Linux system uses snap to install JDK


What is snap?

snapIt is a new way of software package management. It is similar to a container. It has all the files and libraries of an application, and each application is completely independent. So the advantage of using snap package is that it solves the dependency problem between applications and makes it easier to manage between applications. But the problem is that it takes up more disk space.
The installation package extension of snap is.snap, similar to a container, it contains all the files and libraries needed by an application (the snap package contains a private root file system, which contains the dependent software packages). They will be installed in a separate directory; Applications are isolated from each other. Using snap has many advantages. Firstly, it solves the problem of software package dependency; Second, it also makes the application easier to manage.
At present, there are not many applications that support snap, and the snap software package is generally installed in/snapDirectory.

How to install snap?

In the Ubuntu system, snap comes with the system by default, but not in the official image of the Ubuntu system in the docker container. Most Linux distributions do not come with snap, so it needs to be installed additionally. Here’s a demonstrationdebianHow to install snap for the distribution. Please refer to this article for the steps of installing snap in RPM distribution versions such as CentOS

Configure the source of APT

defaultubuntuofApt software sourceToo slow access in China often leads to installation failure. Use it heresedCommand pairApt software sourceReplace withAlibaba's apt software source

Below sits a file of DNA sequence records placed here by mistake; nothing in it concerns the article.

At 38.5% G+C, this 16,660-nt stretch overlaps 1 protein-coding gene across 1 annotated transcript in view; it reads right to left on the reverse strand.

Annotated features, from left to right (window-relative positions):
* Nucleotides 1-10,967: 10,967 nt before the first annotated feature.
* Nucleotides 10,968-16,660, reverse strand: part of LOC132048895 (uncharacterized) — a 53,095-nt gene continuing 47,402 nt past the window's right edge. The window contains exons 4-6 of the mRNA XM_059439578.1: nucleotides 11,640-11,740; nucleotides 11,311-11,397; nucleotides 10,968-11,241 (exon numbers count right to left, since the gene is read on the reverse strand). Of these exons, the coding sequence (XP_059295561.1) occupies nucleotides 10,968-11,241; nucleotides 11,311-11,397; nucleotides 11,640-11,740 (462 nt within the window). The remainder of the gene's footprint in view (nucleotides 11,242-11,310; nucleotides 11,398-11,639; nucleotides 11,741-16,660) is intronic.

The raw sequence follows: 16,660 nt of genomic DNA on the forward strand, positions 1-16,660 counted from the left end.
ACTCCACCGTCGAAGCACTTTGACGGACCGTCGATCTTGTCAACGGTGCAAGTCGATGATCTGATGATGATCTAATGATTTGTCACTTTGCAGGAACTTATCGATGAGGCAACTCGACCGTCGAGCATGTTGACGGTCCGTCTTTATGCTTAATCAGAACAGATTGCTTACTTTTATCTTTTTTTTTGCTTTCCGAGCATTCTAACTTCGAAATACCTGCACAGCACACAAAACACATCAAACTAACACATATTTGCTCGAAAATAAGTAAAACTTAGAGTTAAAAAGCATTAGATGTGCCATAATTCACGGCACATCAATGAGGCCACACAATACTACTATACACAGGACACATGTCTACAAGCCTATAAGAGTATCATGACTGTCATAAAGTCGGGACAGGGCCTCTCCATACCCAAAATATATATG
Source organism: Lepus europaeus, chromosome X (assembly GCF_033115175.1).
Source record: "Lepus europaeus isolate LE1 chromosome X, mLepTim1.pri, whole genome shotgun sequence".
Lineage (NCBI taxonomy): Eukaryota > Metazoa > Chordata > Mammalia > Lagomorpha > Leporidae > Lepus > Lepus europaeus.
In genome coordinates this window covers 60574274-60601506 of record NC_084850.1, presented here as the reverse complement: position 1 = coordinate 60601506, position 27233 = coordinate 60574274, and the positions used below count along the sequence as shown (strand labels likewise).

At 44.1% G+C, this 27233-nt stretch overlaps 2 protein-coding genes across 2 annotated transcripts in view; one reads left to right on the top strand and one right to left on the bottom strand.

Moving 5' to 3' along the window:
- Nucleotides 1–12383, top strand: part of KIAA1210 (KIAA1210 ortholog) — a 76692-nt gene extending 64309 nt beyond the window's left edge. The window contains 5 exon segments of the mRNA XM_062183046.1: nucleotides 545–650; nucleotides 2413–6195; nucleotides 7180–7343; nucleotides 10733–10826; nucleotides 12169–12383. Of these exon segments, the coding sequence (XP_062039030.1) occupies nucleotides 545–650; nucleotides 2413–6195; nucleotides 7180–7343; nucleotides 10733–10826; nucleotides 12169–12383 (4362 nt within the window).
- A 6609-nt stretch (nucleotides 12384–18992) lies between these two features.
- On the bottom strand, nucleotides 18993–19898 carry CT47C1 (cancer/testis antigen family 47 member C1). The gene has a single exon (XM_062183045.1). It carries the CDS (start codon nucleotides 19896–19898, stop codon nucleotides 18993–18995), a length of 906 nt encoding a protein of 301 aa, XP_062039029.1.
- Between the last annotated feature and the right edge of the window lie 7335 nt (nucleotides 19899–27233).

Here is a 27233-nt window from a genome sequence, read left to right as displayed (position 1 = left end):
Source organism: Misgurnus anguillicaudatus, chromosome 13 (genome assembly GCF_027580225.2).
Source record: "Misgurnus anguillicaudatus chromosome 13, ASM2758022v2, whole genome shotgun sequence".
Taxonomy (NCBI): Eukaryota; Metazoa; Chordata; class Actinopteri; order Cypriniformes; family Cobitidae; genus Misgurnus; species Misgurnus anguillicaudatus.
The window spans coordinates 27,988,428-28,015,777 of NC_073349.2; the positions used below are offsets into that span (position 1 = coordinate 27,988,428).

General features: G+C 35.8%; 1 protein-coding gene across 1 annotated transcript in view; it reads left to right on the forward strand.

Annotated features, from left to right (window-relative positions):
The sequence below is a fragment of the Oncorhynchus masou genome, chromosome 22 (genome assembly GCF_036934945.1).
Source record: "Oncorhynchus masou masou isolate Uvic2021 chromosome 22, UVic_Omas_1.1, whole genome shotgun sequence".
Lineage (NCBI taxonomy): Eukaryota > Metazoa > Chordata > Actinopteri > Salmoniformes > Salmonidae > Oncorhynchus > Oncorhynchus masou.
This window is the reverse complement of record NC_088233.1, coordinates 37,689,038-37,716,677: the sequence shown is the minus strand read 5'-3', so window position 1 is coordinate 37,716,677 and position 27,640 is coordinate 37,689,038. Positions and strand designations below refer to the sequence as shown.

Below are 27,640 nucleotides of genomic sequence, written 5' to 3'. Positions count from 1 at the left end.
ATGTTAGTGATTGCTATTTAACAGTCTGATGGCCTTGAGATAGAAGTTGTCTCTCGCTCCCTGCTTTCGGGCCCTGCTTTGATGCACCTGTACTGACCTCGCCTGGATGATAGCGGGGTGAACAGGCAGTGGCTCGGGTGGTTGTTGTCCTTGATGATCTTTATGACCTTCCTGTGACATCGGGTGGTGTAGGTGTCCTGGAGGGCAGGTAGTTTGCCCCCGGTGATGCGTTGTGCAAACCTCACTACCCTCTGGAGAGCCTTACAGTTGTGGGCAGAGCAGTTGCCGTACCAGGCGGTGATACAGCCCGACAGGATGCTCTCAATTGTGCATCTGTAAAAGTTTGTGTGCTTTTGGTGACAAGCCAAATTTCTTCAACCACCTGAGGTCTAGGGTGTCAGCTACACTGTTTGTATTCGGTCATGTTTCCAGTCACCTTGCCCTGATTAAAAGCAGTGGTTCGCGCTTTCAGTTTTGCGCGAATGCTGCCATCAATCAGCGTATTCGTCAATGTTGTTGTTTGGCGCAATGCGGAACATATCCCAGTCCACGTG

sed -i [email protected]/ /etc/apt/sources.list
sed -i [email protected]/ /etc/apt/sources.list
apt-get clean
apt-get update

Install snap

sudo apt-get install snapd

Installing JDK using snap

sudo snap install openjdk

Add JDK to environment variable

Careful students may have found that if you use snap to install openjdk, you still can’t run Java related commands in the command, because we haven’t configured the JDK into the environment variable.

Enter openjdk in the command to get the configuration file address of openjdk

//For example, output
// /var/snap/openjdk/common/openjdk.env

Use the cat command output to view the contents of the configuration file

cat /var/snap/openjdk/common/openjdk.env

For example, my output here is as follows:

# Source this file for OpenJDK environment variables and aliases
export JAVA_HOME=/snap/openjdk/714/jdk
export MANPATH=/snap/openjdk/714/jdk/man:
alias java=''
alias javac='openjdk.javac'
alias javadoc='openjdk.javadoc'
alias jar='openjdk.jar'
alias jarsigner='openjdk.jarsigner'
alias jlink='openjdk.jlink'
alias jpackage='openjdk.jpackage'

Copy the output of the configuration file withvimOr another editor opens/etc/profileFile (note that sometimes you needsudo), add the copied configuration content to/etc/profileAt the end of the file.

Refresh environment variables

source /etc/profile

At this time, you can view the Java version information in the terminal. If it can be output, the configuration is successful. (you may need to restart the computer in some cases)

java --version

//Output sample
// openjdk 17.0.2 2022-01-18
// OpenJDK Runtime Environment (build 17.0.2+8-snap)
// OpenJDK 64-Bit Server VM (build 17.0.2+8-snap, mixed mode, sharing)